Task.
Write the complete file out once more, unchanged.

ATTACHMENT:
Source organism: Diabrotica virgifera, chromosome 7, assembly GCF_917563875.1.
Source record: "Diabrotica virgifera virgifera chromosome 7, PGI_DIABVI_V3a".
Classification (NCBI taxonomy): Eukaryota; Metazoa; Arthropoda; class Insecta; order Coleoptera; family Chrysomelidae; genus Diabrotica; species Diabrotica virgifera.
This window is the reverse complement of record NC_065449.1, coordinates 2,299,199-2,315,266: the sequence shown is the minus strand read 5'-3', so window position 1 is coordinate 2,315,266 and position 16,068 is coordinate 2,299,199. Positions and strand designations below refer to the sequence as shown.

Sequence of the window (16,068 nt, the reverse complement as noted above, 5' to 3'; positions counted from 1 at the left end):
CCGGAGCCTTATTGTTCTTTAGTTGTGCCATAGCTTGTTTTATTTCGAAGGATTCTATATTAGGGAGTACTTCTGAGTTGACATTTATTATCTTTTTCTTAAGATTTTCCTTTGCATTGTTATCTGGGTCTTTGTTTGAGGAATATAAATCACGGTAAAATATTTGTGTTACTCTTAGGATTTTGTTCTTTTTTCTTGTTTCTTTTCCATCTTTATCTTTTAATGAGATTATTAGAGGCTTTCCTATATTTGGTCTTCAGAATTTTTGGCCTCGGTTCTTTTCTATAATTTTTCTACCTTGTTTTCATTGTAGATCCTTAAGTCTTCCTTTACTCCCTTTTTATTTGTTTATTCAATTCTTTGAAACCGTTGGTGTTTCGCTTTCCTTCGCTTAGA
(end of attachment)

Source organism: Diabrotica virgifera, chromosome 7, assembly GCF_917563875.1.
Source record: "Diabrotica virgifera virgifera chromosome 7, PGI_DIABVI_V3a".
Classification (NCBI taxonomy): Eukaryota; Metazoa; Arthropoda; class Insecta; order Coleoptera; family Chrysomelidae; genus Diabrotica; species Diabrotica virgifera.
This window is the reverse complement of record NC_065449.1, coordinates 2,299,199-2,315,266: the sequence shown is the minus strand read 5'-3', so window position 1 is coordinate 2,315,266 and position 16,068 is coordinate 2,299,199. Positions and strand designations below refer to the sequence as shown.

Sequence of the window (16,068 nt, the reverse complement as noted above, 5' to 3'; positions counted from 1 at the left end):
CCGGAGCCTTATTGTTCTTTAGTTGTGCCATAGCTTGTTTTATTTCGAAGGATTCTATATTAGGGAGTACTTCTGAGTTGACATTTATTATCTTTTTCTTAAGATTTTCCTTTGCATTGTTATCTGGGTCTTTGTTTGAGGAATATAAATCACGGTAAAATATTTGTGTTACTCTTAGGATTTTGTTCTTTTTTCTTGTTTCTTTTCCATCTTTATCTTTTAATGAGATTATTAGAGGCTTTCCTATATTTGGTCTTCAGAATTTTTGGCCTCGGTTCTTTTCTATAATTTTTCTACCTTGTTTTCATTGTAGATCCTTAAGTCTTCCTTTACTCCCTTTTTATTTGTTTATTCAATTCTTTGAAACCGTTGGTGTTTCGCTTTCCTTCGCTTAGA